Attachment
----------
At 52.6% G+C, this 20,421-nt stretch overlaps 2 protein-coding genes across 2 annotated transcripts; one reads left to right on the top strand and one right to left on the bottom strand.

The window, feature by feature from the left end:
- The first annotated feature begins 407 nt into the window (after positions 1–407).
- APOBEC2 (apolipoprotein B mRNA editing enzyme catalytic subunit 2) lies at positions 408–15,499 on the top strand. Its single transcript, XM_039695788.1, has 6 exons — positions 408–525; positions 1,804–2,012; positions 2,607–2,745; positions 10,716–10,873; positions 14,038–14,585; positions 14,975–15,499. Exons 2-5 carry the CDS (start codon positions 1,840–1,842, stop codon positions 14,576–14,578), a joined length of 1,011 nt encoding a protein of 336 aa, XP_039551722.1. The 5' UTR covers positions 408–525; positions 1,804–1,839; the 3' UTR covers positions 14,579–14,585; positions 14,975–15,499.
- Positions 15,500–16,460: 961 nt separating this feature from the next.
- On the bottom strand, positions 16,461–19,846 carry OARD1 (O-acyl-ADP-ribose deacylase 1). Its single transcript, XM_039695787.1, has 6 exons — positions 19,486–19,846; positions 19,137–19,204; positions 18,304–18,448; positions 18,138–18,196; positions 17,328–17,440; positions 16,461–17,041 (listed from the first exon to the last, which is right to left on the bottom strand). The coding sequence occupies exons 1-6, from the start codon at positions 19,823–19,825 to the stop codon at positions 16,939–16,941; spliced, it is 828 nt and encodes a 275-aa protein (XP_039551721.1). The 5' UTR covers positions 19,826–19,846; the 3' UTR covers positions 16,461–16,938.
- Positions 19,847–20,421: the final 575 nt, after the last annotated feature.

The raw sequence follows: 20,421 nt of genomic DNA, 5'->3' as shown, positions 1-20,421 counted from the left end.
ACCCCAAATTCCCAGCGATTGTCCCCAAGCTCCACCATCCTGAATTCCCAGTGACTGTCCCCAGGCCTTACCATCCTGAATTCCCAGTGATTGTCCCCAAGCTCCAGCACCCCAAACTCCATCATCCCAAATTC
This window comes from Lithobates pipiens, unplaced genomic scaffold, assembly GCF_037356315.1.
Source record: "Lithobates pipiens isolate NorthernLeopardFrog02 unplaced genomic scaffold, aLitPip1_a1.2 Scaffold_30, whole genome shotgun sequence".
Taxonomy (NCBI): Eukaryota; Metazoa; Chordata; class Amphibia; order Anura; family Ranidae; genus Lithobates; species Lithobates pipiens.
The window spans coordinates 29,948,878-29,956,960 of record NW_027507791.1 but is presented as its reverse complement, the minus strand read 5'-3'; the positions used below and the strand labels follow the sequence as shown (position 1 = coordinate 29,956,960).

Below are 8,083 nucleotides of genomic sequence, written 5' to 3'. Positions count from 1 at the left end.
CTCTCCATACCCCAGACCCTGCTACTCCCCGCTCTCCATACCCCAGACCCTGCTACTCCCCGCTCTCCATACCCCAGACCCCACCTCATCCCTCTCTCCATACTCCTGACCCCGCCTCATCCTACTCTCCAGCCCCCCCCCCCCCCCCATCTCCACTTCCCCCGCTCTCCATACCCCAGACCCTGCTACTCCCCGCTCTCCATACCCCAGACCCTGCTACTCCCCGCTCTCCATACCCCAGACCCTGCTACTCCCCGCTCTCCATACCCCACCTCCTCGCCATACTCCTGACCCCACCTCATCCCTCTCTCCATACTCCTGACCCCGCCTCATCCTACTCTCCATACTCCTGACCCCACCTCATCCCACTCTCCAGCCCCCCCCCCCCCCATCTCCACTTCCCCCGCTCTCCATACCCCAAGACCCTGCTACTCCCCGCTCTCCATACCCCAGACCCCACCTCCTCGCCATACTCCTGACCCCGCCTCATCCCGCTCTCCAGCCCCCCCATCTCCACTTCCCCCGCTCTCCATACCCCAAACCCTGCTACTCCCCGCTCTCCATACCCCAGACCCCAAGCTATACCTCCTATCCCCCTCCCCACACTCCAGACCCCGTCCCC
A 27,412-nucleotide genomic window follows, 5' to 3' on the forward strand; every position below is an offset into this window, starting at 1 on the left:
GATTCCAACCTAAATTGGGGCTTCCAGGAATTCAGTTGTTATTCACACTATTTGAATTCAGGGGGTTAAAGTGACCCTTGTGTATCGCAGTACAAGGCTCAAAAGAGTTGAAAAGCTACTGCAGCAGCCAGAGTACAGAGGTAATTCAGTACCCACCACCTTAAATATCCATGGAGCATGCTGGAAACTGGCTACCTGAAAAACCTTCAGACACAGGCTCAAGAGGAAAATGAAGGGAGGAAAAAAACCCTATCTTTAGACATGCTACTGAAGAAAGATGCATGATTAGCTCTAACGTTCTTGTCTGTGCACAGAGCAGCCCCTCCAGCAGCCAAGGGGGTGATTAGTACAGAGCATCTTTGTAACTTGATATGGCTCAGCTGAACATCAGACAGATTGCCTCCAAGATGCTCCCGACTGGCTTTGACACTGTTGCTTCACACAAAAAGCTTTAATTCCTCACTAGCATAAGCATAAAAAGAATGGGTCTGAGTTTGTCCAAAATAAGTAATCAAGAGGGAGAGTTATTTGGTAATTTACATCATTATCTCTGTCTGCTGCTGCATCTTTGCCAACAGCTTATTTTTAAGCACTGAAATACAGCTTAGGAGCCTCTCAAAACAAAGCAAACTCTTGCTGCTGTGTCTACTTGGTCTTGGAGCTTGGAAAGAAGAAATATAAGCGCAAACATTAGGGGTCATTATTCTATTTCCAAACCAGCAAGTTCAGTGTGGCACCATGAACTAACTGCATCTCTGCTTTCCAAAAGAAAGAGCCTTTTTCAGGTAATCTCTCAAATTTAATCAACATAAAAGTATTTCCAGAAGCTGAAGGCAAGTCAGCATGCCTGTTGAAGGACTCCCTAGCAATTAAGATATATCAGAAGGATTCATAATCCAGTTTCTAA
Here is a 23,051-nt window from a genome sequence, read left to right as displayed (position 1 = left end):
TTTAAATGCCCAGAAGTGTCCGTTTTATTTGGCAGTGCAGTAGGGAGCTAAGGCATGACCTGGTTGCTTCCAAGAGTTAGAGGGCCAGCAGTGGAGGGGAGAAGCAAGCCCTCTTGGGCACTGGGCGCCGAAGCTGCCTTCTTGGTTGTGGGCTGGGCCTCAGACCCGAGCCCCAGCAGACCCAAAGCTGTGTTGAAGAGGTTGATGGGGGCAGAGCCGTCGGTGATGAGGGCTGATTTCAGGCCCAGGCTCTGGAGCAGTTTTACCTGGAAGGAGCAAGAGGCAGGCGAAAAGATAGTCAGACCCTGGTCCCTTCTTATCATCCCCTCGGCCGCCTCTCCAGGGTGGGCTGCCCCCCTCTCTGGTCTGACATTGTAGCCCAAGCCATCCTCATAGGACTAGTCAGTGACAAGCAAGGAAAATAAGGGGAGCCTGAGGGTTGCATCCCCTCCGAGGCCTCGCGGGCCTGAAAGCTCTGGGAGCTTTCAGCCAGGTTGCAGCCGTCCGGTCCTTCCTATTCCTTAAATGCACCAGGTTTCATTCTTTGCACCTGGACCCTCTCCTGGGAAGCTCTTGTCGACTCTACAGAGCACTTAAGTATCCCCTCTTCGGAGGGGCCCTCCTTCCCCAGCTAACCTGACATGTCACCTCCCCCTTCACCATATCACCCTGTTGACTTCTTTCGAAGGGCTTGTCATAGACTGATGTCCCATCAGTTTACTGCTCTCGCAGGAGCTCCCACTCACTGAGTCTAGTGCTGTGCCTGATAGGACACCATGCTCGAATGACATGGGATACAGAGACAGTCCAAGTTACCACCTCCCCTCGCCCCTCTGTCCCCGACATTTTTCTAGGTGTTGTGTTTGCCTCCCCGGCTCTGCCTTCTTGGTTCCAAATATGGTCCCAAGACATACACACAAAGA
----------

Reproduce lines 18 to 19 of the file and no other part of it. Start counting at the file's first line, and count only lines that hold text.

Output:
Here is a 23,051-nt window from a genome sequence, read left to right as displayed (position 1 = left end):
TTTAAATGCCCAGAAGTGTCCGTTTTATTTGGCAGTGCAGTAGGGAGCTAAGGCATGACCTGGTTGCTTCCAAGAGTTAGAGGGCCAGCAGTGGAGGGGAGAAGCAAGCCCTCTTGGGCACTGGGCGCCGAAGCTGCCTTCTTGGTTGTGGGCTGGGCCTCAGACCCGAGCCCCAGCAGACCCAAAGCTGTGTTGAAGAGGTTGATGGGGGCAGAGCCGTCGGTGATGAGGGCTGATTTCAGGCCCAGGCTCTGGAGCAGTTTTACCTGGAAGGAGCAAGAGGCAGGCGAAAAGATAGTCAGACCCTGGTCCCTTCTTATCATCCCCTCGGCCGCCTCTCCAGGGTGGGCTGCCCCCCTCTCTGGTCTGACATTGTAGCCCAAGCCATCCTCATAGGACTAGTCAGTGACAAGCAAGGAAAATAAGGGGAGCCTGAGGGTTGCATCCCCTCCGAGGCCTCGCGGGCCTGAAAGCTCTGGGAGCTTTCAGCCAGGTTGCAGCCGTCCGGTCCTTCCTATTCCTTAAATGCACCAGGTTTCATTCTTTGCACCTGGACCCTCTCCTGGGAAGCTCTTGTCGACTCTACAGAGCACTTAAGTATCCCCTCTTCGGAGGGGCCCTCCTTCCCCAGCTAACCTGACATGTCACCTCCCCCTTCACCATATCACCCTGTTGACTTCTTTCGAAGGGCTTGTCATAGACTGATGTCCCATCAGTTTACTGCTCTCGCAGGAGCTCCCACTCACTGAGTCTAGTGCTGTGCCTGATAGGACACCATGCTCGAATGACATGGGATACAGAGACAGTCCAAGTTACCACCTCCCCTCGCCCCTCTGTCCCCGACATTTTTCTAGGTGTTGTGTTTGCCTCCCCGGCTCTGCCTTCTTGGTTCCAAATATGGTCCCAAGACATACACACAAAGA